In order to access your super on medical grounds, you must satisfy the definitions of Permanent incapacity or Terminal medical condition as defined by the superannuation regulations.
Permanent incapacity means ill health (whether physical or mental) where the Trustee is reasonably satisfied that you are unlikely, because of ill health, to engage in gainful employment for which you are reasonably qualified by education, training or experience.
If you are under 60 and a permanent incapacity benefit (which may include a TPD benefit paid by the Insurer) is payable, part of the normal taxable component of your benefit may be recalculated to form part of the tax-free component. Learn more in How super is taxed.
You can access your benefit as a lump-sum withdrawal or you may choose to open a Media Super pension.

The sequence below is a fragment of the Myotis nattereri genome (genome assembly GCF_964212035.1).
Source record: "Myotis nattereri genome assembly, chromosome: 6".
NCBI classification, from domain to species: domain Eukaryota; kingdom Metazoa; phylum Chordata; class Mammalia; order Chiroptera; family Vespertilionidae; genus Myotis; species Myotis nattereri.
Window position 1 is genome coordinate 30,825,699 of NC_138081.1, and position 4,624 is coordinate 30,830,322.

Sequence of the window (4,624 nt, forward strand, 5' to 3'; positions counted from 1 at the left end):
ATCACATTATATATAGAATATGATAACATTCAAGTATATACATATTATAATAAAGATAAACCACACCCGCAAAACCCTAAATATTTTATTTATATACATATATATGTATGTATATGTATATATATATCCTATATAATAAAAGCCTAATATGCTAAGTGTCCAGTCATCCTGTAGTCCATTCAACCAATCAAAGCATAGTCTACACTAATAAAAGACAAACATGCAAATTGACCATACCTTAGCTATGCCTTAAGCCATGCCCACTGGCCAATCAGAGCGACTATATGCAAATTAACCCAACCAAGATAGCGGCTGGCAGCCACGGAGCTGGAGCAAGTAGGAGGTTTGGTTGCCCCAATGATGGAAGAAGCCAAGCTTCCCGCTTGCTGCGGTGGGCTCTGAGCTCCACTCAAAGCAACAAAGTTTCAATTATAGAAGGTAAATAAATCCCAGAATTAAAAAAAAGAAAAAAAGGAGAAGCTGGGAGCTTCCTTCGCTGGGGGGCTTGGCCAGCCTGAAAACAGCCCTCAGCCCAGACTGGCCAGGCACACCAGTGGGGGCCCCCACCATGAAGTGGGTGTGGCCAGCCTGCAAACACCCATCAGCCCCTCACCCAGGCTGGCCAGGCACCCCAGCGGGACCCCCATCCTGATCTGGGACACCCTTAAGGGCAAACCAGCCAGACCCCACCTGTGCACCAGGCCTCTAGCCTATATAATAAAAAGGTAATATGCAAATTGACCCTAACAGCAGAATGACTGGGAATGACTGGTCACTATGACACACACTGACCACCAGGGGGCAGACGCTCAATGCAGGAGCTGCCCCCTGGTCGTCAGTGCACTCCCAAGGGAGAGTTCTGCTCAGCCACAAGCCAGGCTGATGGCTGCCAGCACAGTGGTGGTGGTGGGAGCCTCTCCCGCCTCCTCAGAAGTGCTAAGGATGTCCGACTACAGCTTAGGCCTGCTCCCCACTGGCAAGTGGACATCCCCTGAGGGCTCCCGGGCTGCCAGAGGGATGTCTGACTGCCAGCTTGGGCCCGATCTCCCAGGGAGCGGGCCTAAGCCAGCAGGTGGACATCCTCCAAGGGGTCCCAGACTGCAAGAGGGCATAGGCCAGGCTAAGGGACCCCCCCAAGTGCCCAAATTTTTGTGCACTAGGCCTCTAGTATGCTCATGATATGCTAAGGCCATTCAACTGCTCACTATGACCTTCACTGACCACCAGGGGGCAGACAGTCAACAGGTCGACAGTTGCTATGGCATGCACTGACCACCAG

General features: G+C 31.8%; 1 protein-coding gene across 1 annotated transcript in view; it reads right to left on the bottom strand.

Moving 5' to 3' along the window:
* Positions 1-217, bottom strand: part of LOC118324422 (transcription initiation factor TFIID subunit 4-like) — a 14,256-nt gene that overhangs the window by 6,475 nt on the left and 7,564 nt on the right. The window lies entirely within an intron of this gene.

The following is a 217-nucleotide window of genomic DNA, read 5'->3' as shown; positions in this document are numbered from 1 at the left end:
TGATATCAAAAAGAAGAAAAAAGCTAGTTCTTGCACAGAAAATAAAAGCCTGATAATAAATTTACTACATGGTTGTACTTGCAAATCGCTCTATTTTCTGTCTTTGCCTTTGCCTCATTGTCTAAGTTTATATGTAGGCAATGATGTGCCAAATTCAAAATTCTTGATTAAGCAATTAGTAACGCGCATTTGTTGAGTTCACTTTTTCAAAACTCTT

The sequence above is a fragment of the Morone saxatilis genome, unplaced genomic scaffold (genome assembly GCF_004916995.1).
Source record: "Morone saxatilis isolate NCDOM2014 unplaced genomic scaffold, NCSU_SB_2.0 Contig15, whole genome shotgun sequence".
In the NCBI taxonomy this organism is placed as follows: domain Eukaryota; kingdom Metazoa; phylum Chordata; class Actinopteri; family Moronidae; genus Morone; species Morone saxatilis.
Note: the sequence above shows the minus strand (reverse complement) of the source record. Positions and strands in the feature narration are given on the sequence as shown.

Terminal medical condition
Terminal medical condition means the following circumstances exist:
- two registered medical practitioners have certified, jointly or separately, that the person suffers from an illness, or has incurred an injury, that is likely to result in the death of the person within 24 months
- at least one of the registered medical practitioners is a specialist practising in an area related to the illness or injury suffered by the person, and
- for each certificate, the 24-month period has not ended.
If you are terminally ill and are not expected to live past 24 months, your benefit will be paid to you as a tax-free lump-sum.
Please note that these definitions are different from the definitions that apply to insured benefits and, accordingly, for insured benefits to be released, both the insurance and the above definitions (as applicable) must be satisfied. If you are eligible to release your super benefit but the definitions that apply to insured benefits are not satisfied, withdrawing your super balance will effectively close your account and you will lose any insurance in your super as premiums will no longer be able to be deducted.
Read the Insurance Guide for insurance definitions.